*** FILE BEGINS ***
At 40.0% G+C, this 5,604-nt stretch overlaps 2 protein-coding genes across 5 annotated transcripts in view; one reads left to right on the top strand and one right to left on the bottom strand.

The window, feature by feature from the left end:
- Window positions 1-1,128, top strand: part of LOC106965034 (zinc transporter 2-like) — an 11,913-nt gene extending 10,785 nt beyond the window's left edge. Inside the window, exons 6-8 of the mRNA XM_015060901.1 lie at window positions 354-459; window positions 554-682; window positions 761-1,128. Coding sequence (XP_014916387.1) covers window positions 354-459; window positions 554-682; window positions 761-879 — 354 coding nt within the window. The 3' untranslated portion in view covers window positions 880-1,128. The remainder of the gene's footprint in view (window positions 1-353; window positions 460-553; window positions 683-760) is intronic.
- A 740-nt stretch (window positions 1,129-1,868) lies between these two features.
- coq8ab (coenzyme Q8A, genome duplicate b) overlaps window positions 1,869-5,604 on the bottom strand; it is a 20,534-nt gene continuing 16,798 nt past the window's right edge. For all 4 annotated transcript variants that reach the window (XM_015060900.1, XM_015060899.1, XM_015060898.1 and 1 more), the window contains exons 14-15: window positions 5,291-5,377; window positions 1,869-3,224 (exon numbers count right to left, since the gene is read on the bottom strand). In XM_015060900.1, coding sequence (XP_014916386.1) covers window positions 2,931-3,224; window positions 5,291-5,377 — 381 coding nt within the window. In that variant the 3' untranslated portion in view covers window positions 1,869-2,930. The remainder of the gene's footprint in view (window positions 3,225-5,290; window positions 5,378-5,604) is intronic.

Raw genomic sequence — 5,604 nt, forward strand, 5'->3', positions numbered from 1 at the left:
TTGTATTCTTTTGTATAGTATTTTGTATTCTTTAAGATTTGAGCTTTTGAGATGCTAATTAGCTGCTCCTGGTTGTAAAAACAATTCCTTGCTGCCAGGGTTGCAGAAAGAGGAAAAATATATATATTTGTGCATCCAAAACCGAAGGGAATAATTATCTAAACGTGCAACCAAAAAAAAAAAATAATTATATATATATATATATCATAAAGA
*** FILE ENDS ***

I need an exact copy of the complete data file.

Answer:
At 40.0% G+C, this 5,604-nt stretch overlaps 2 protein-coding genes across 5 annotated transcripts in view; one reads left to right on the top strand and one right to left on the bottom strand.

The window, feature by feature from the left end:
- Window positions 1-1,128, top strand: part of LOC106965034 (zinc transporter 2-like) — an 11,913-nt gene extending 10,785 nt beyond the window's left edge. Inside the window, exons 6-8 of the mRNA XM_015060901.1 lie at window positions 354-459; window positions 554-682; window positions 761-1,128. Coding sequence (XP_014916387.1) covers window positions 354-459; window positions 554-682; window positions 761-879 — 354 coding nt within the window. The 3' untranslated portion in view covers window positions 880-1,128. The remainder of the gene's footprint in view (window positions 1-353; window positions 460-553; window positions 683-760) is intronic.
- A 740-nt stretch (window positions 1,129-1,868) lies between these two features.
- coq8ab (coenzyme Q8A, genome duplicate b) overlaps window positions 1,869-5,604 on the bottom strand; it is a 20,534-nt gene continuing 16,798 nt past the window's right edge. For all 4 annotated transcript variants that reach the window (XM_015060900.1, XM_015060899.1, XM_015060898.1 and 1 more), the window contains exons 14-15: window positions 5,291-5,377; window positions 1,869-3,224 (exon numbers count right to left, since the gene is read on the bottom strand). In XM_015060900.1, coding sequence (XP_014916386.1) covers window positions 2,931-3,224; window positions 5,291-5,377 — 381 coding nt within the window. In that variant the 3' untranslated portion in view covers window positions 1,869-2,930. The remainder of the gene's footprint in view (window positions 3,225-5,290; window positions 5,378-5,604) is intronic.

Raw genomic sequence — 5,604 nt, forward strand, 5'->3', positions numbered from 1 at the left:
TTGTATTCTTTTGTATAGTATTTTGTATTCTTTAAGATTTGAGCTTTTGAGATGCTAATTAGCTGCTCCTGGTTGTAAAAACAATTCCTTGCTGCCAGGGTTGCAGAAAGAGGAAAAATATATATATTTGTGCATCCAAAACCGAAGGGAATAATTATCTAAACGTGCAACCAAAAAAAAAAAATAATTATATATATATATATATCATAAAGA